Wrongful termination is one of the most common employment disputes that can lead to costly litigation, hefty fines, and damaged company reputation. While mediation can be a master solution to reach a mutually acceptable settlement, it’s still best to do the right thing, from the hiring, employment, and termination of employees.
By doing so, you’re giving them no reason to hold grudges and take legal action once you decide to let them go. Here are some ways to guard your organization against wrongful termination claims:
1. Implement a sound recruitment and selection strategy.
The moment you interview a potential employee, you are putting your organization at risk. Some applicants are great in the interview but can later prove to be a poor fit for the job. If a bad hire belongs to the protected class, firing him can result in a claim of discriminatory termination.
Thus, it’s quite essential to make wise hiring decisions to reduce legal risks and mitigate the possibility of wrongful termination claims. When you hire the right employees, they will likely commit to performance standards, thereby reducing the chance of being fired for poor performance.
2. Document everything.
A well-documented file is the best protection against wrongful dismissal claims. Record improper activities, lateness, early outs, failure to meet goals and targets, and other performance details of all employees across the organization. Conduct a regular appraisal meeting and make sure that you discuss whether their performance and behavior adhere to company standards.
Document progressive disciplinary measures and allow them to rehabilitate their deficiencies. Involve an HR representative in every meeting to confirm that you followed legal procedures.
3. Exercise workplace fairness.
A terminated worker will feel singled out or wronged if you did not fire the other workers who have similar issues. If you want to avoid this, you have to discipline and treat everyone fairly in a consistent manner. Employees should be treated the same way in similar situations without exceptions.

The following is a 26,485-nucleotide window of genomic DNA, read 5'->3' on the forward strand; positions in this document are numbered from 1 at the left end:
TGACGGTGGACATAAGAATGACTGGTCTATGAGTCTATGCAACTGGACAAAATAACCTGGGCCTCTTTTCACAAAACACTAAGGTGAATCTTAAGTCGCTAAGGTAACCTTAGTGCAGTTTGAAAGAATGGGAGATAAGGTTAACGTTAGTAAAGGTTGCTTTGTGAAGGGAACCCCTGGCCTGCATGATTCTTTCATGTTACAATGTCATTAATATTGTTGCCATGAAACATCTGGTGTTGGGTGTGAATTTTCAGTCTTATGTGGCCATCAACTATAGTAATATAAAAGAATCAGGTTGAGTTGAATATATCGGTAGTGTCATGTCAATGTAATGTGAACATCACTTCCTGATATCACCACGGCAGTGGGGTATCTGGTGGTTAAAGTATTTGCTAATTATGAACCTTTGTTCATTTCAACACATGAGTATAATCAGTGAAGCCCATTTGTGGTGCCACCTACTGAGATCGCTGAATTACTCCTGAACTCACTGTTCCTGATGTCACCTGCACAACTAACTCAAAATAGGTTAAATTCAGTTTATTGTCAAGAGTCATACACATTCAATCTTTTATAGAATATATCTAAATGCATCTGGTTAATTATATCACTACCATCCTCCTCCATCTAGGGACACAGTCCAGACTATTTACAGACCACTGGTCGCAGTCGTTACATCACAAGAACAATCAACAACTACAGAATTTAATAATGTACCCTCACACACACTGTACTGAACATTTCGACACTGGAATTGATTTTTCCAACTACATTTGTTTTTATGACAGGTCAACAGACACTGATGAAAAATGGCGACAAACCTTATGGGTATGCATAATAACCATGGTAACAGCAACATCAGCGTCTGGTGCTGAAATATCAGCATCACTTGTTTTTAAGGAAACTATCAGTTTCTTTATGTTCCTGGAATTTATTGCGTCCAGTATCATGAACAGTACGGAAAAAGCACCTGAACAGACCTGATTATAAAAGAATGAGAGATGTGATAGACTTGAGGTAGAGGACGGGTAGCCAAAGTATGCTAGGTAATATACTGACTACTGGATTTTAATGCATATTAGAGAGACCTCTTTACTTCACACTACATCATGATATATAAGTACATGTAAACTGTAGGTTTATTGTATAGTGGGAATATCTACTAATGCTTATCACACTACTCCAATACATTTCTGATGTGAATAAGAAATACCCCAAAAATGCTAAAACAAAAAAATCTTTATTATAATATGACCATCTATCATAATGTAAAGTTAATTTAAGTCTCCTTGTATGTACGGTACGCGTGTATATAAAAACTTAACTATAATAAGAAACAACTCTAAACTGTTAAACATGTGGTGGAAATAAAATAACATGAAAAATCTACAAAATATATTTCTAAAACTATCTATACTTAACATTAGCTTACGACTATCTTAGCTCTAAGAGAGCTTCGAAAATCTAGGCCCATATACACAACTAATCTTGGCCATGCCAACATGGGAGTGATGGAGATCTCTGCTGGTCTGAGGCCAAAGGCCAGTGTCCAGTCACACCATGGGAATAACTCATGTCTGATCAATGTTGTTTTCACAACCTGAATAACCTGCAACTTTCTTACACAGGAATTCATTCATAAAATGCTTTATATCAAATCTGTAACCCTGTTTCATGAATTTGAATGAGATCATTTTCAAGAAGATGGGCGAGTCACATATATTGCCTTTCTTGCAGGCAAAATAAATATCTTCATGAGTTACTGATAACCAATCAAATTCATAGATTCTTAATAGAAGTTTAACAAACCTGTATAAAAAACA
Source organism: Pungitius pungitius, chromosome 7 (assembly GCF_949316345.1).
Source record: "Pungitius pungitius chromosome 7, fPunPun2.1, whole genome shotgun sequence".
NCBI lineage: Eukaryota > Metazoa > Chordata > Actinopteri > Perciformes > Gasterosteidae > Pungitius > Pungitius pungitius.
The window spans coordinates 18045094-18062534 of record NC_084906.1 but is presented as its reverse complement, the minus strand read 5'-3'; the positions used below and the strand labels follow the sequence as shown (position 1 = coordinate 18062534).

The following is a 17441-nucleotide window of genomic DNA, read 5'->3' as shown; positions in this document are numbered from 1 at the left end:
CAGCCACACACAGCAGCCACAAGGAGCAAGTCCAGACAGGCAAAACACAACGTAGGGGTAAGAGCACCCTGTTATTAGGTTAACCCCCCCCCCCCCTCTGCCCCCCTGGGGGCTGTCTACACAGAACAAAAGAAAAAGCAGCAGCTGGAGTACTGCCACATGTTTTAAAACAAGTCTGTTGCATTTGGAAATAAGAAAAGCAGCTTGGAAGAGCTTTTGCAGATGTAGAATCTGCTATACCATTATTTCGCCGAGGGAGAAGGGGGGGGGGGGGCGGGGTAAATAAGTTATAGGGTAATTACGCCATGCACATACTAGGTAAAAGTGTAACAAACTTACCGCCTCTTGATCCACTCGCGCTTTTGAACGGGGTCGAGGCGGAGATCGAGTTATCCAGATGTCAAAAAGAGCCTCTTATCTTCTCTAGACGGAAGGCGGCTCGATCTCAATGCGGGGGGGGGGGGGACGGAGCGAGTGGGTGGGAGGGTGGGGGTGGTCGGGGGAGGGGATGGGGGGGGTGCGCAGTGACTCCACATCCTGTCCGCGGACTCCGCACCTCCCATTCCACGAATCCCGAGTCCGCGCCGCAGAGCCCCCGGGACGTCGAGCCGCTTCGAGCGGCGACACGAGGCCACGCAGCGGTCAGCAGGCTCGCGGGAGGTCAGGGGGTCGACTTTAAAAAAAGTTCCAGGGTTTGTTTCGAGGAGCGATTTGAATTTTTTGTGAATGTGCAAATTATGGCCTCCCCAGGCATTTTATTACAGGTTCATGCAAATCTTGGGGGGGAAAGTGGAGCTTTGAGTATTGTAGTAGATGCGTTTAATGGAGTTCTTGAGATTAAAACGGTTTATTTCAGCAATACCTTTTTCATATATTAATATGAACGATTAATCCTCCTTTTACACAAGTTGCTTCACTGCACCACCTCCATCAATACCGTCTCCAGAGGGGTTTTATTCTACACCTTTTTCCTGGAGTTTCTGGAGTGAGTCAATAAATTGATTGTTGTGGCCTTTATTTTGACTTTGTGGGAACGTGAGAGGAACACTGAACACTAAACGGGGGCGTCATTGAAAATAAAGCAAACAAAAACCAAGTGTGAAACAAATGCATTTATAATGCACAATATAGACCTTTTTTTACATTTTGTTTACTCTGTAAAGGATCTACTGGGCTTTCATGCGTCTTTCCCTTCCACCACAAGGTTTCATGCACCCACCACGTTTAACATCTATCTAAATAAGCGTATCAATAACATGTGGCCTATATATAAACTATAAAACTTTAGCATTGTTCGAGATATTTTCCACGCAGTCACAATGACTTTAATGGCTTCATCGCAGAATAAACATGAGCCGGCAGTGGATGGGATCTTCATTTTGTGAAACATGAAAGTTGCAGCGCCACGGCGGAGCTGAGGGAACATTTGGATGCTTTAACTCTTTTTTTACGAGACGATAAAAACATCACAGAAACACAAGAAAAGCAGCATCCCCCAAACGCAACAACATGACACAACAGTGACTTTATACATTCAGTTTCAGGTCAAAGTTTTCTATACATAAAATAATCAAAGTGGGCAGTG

Favoritism is a poison in the workplace, so make sure that everyone faces equal consequences when they do not meet performance expectations. Inconsistency and double standards will most likely urge the terminated worker to pursue legal actions.
4. Terminate with grace and respect.
Despite notices and warnings, termination can still come as a surprise. Emotions can run high, and employees can respond aggressively or emotionally when you break the news. Be compassionate, and try to end your relationship on a positive note. Acknowledge the contributions of the dismissed employee and send him out with encouragement. Avoid doing things that embarrass or humiliate the person, such as escorting him from the company building in front of his colleagues.
5. Offer a severance package.
When firing an employee, it’s always wise not to burn bridges. Giving a voluntary severance pay is an excellent way to show goodwill towards a terminated staff during a stressful time. Perhaps you can’t give him a generous severance package, but you can offer him a small amount when he leaves. This gesture can soften the blow of termination and likely protect you from potential legal action.
While there is no surefire way to prevent a dismissed employee from challenging his termination, these things will help your case and limit your liability.